Warrant: Hotel guests heard fight before Pa. jeweler found dead in New Orleans | TribLIVE.com

Warrant: Hotel guests heard fight before Pa. jeweler found dead in New Orleans

Associated Press
New Orleans is flooded with tourists as Mardi Gras kicks off.

NEW ORLEANS — A preliminary hearing has been set for a woman accused in the stabbing death of a Pennsylvania jeweler at a hotel in New Orleans’ main tourist district.

Megan Hall will appear in court on March 14.

The 25-year-old was arraigned on second-degree murder charges on Monday in the death of 62-year-old Patrick Murphy.

Court records show Murphy and Hall checked into the Empress Hotel in the French Quarter just after 2 a.m. Thursday. An arrest warrant says hotel guests told police they heard a struggle and a woman yelling around 3:30 a.m.

According to an affidavit, video footage shows Hall leaving the hotel room alone and “briskly” walking out of the building a short time later.

Murphy was the owner of a family-run jewelry store chain in eastern Pennsylvania called Murphy Jewelers.

Hall’s attorney says he looks forward to detailing all the facts in court.

Categories: News | Pennsylvania
TribLIVE commenting policy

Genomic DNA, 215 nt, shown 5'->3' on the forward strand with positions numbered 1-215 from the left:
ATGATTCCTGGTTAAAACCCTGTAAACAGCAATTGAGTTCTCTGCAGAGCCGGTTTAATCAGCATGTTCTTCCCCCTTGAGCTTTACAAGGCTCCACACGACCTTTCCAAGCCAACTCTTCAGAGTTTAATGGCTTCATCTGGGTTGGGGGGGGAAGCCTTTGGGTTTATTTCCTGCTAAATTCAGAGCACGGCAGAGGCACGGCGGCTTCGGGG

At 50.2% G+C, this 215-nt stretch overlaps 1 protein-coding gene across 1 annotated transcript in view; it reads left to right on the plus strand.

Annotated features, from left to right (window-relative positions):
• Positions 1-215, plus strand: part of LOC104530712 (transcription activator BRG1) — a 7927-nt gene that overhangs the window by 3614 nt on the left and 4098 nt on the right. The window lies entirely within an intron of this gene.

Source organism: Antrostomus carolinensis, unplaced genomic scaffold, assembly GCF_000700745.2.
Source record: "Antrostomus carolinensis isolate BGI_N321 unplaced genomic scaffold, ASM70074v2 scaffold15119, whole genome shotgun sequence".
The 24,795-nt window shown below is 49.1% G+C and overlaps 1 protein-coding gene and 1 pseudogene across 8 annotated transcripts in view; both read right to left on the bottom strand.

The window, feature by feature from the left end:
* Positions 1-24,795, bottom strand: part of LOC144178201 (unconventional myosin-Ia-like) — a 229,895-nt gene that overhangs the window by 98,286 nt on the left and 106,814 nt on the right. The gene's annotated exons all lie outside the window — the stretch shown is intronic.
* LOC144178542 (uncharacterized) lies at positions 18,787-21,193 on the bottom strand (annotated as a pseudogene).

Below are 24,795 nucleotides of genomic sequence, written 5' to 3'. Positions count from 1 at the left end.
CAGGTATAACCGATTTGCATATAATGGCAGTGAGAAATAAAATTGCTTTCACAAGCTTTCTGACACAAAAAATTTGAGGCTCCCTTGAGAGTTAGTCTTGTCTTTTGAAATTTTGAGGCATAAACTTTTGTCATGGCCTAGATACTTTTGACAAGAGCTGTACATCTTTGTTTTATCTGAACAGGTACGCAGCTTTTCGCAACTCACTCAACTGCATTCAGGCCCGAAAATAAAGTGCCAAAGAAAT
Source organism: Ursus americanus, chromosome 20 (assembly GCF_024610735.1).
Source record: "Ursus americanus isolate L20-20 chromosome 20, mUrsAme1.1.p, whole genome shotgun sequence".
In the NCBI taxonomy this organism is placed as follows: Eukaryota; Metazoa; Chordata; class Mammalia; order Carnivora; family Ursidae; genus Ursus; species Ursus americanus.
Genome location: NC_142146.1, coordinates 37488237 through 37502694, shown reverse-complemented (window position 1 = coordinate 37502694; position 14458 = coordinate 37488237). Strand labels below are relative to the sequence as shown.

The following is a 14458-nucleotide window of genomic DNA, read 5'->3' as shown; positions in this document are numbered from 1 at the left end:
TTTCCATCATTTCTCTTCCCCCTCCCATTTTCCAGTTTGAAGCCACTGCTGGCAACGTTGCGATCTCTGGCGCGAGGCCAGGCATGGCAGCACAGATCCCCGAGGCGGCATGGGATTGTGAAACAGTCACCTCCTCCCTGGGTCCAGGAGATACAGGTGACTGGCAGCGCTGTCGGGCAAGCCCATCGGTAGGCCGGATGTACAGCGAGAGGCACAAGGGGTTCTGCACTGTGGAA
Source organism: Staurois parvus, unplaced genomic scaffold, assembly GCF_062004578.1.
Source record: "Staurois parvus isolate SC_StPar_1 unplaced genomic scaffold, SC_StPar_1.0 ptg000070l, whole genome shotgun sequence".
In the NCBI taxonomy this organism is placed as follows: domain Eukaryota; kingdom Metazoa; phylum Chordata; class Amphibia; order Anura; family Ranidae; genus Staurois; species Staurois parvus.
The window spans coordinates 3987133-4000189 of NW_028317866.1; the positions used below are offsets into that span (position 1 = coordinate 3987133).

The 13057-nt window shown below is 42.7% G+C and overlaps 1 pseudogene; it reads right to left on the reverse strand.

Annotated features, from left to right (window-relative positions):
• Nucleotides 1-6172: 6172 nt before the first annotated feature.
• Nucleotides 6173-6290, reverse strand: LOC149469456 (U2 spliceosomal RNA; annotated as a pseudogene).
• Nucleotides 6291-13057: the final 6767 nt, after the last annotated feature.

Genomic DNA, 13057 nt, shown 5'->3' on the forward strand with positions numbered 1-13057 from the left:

You are solely responsible for your comments and by using TribLive.com you agree to our Terms of Service.

We moderate comments. Our goal is to provide substantive commentary for a general readership. By screening submissions, we provide a space where readers can share intelligent and informed commentary that enhances the quality of our news and information.

While most comments will be posted if they are on-topic and not abusive, moderating decisions are subjective. We will make them as carefully and consistently as we can. Because of the volume of reader comments, we cannot review individual moderation decisions with readers.

We value thoughtful comments representing a range of views that make their point quickly and politely. We make an effort to protect discussions from repeated comments either by the same reader or different readers

We follow the same standards for taste as the daily newspaper. A few things we won't tolerate: personal attacks, obscenity, vulgarity, profanity (including expletives and letters followed by dashes), commercial promotion, impersonations, incoherence, proselytizing and SHOUTING. Don't include URLs to Web sites.

We do not edit comments. They are either approved or deleted. We reserve the right to edit a comment that is quoted or excerpted in an article. In this case, we may fix spelling and punctuation.

We welcome strong opinions and criticism of our work, but we don't want comments to become bogged down with discussions of our policies and we will moderate accordingly.

We appreciate it when readers and people quoted in articles or blog posts point out errors of fact or emphasis and will investigate all assertions. But these suggestions should be sent via e-mail. To avoid distracting other readers, we won't publish comments that suggest a correction. Instead, corrections will be made in a blog post or in an article.